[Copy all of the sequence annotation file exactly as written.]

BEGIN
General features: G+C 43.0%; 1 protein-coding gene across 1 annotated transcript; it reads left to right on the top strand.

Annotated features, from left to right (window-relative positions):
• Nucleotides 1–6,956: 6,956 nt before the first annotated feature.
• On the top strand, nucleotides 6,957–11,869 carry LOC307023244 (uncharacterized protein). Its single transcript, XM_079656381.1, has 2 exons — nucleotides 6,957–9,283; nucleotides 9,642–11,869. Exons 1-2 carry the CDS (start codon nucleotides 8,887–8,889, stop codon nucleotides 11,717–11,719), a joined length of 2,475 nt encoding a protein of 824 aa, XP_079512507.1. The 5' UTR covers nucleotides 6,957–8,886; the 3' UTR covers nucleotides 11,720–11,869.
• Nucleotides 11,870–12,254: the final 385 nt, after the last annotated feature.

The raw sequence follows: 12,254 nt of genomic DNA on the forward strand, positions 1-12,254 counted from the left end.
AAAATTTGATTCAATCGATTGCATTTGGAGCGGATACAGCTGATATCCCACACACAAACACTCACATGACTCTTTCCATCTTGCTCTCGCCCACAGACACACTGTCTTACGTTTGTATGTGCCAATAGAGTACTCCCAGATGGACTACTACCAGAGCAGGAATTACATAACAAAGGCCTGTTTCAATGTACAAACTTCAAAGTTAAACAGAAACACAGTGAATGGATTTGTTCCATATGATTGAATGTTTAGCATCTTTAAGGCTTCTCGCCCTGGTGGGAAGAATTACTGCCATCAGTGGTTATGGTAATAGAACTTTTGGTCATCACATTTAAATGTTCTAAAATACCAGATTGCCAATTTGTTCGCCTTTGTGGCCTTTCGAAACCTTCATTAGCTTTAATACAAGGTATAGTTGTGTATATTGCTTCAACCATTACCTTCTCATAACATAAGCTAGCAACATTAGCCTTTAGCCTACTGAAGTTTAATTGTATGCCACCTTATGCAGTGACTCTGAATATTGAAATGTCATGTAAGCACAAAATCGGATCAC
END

General features: G+C 43.0%; 1 protein-coding gene across 1 annotated transcript; it reads left to right on the top strand.

Annotated features, from left to right (window-relative positions):
• Nucleotides 1–6,956: 6,956 nt before the first annotated feature.
• On the top strand, nucleotides 6,957–11,869 carry LOC307023244 (uncharacterized protein). Its single transcript, XM_079656381.1, has 2 exons — nucleotides 6,957–9,283; nucleotides 9,642–11,869. Exons 1-2 carry the CDS (start codon nucleotides 8,887–8,889, stop codon nucleotides 11,717–11,719), a joined length of 2,475 nt encoding a protein of 824 aa, XP_079512507.1. The 5' UTR covers nucleotides 6,957–8,886; the 3' UTR covers nucleotides 11,720–11,869.
• Nucleotides 11,870–12,254: the final 385 nt, after the last annotated feature.

The raw sequence follows: 12,254 nt of genomic DNA on the forward strand, positions 1-12,254 counted from the left end.
AAAATTTGATTCAATCGATTGCATTTGGAGCGGATACAGCTGATATCCCACACACAAACACTCACATGACTCTTTCCATCTTGCTCTCGCCCACAGACACACTGTCTTACGTTTGTATGTGCCAATAGAGTACTCCCAGATGGACTACTACCAGAGCAGGAATTACATAACAAAGGCCTGTTTCAATGTACAAACTTCAAAGTTAAACAGAAACACAGTGAATGGATTTGTTCCATATGATTGAATGTTTAGCATCTTTAAGGCTTCTCGCCCTGGTGGGAAGAATTACTGCCATCAGTGGTTATGGTAATAGAACTTTTGGTCATCACATTTAAATGTTCTAAAATACCAGATTGCCAATTTGTTCGCCTTTGTGGCCTTTCGAAACCTTCATTAGCTTTAATACAAGGTATAGTTGTGTATATTGCTTCAACCATTACCTTCTCATAACATAAGCTAGCAACATTAGCCTTTAGCCTACTGAAGTTTAATTGTATGCCACCTTATGCAGTGACTCTGAATATTGAAATGTCATGTAAGCACAAAATCGGATCAC